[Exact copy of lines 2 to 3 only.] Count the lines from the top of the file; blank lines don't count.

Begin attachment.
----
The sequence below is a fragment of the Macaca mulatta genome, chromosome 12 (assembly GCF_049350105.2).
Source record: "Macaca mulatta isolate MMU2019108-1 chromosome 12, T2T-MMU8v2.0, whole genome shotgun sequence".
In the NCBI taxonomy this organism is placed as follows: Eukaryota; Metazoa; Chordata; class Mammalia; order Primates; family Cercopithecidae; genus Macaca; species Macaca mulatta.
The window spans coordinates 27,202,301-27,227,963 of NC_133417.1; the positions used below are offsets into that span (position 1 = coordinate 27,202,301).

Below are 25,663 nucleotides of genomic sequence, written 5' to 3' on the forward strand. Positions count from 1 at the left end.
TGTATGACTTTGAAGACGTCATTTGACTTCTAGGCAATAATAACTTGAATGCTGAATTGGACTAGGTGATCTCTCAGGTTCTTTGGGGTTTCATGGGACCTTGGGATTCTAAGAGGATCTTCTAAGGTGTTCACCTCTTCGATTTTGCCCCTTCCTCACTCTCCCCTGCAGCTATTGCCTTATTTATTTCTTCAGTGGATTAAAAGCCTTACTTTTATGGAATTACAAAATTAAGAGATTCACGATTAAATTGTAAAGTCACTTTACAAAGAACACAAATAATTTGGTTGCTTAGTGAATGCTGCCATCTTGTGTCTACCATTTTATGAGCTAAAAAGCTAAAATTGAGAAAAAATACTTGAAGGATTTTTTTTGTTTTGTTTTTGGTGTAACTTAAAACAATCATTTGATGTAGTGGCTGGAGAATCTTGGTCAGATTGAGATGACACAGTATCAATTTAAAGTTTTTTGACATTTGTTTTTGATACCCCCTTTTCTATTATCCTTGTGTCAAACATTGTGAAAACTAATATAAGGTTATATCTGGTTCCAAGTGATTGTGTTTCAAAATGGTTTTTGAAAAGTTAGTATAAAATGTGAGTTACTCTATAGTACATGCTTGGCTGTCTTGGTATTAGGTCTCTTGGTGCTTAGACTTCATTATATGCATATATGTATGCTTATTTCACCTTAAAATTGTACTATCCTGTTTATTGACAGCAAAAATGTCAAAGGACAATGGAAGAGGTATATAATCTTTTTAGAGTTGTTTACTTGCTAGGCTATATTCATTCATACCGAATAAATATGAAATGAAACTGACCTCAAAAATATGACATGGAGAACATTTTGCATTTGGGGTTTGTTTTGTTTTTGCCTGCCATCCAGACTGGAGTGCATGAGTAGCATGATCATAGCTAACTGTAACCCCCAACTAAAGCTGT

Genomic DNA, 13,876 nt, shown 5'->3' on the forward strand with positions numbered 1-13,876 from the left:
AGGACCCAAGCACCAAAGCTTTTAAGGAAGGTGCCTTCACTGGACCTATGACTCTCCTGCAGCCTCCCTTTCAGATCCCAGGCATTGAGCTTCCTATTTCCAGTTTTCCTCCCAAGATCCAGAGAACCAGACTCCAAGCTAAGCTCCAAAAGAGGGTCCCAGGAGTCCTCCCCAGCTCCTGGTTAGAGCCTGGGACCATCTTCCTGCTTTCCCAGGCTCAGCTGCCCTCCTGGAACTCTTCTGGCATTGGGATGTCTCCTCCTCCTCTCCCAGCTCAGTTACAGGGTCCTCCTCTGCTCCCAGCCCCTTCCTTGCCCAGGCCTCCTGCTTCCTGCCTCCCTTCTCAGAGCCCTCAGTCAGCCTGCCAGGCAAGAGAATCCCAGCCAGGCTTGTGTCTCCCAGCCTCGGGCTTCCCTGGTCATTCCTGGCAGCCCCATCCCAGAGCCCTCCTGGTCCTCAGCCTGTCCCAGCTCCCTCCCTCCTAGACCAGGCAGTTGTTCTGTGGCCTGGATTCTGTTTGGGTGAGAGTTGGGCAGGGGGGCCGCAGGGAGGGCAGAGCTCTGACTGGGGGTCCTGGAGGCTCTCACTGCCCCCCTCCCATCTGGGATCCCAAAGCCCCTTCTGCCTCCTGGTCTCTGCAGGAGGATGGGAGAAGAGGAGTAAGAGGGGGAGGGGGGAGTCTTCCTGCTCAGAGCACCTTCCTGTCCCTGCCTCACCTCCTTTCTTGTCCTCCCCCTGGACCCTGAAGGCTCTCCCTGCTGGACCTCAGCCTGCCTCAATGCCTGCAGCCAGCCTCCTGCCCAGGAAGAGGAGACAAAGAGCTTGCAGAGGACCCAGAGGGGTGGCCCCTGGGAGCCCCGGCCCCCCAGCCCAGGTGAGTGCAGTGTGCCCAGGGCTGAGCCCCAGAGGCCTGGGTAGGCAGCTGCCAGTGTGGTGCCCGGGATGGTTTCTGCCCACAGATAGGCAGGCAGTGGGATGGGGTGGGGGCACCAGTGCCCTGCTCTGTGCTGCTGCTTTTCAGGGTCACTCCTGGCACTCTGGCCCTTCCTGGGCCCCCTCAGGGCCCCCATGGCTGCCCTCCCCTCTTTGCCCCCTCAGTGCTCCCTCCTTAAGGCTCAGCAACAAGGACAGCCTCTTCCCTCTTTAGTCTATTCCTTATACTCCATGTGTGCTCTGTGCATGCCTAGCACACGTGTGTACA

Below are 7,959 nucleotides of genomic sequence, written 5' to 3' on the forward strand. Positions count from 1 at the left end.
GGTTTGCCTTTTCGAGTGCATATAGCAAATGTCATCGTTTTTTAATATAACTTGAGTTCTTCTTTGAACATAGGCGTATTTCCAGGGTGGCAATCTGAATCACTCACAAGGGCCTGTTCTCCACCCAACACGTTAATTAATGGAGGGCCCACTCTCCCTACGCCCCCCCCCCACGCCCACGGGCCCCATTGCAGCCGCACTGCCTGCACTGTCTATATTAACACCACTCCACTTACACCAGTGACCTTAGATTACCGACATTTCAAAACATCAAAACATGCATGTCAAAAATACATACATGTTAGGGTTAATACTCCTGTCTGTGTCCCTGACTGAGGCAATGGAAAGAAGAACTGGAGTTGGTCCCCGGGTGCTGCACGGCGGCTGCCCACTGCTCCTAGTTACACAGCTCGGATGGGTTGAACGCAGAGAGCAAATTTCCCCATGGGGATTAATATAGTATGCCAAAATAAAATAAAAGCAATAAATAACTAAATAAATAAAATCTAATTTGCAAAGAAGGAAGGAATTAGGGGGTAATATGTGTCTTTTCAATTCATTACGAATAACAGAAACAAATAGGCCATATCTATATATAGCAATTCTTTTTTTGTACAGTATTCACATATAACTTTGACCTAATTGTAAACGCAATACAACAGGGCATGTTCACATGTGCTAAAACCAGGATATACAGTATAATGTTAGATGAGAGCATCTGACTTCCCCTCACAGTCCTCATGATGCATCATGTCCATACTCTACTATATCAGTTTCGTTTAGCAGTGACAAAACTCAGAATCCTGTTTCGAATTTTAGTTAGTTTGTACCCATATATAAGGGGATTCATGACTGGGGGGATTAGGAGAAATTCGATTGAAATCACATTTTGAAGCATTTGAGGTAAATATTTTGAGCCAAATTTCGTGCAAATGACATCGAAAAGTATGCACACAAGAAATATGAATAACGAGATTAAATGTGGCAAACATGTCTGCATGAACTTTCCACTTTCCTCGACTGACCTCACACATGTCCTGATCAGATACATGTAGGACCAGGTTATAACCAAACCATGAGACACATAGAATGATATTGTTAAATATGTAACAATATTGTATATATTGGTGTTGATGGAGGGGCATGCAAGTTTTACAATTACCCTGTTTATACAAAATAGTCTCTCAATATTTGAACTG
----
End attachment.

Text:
Source record: "Macaca mulatta isolate MMU2019108-1 chromosome 12, T2T-MMU8v2.0, whole genome shotgun sequence".
In the NCBI taxonomy this organism is placed as follows: Eukaryota; Metazoa; Chordata; class Mammalia; order Primates; family Cercopithecidae; genus Macaca; species Macaca mulatta.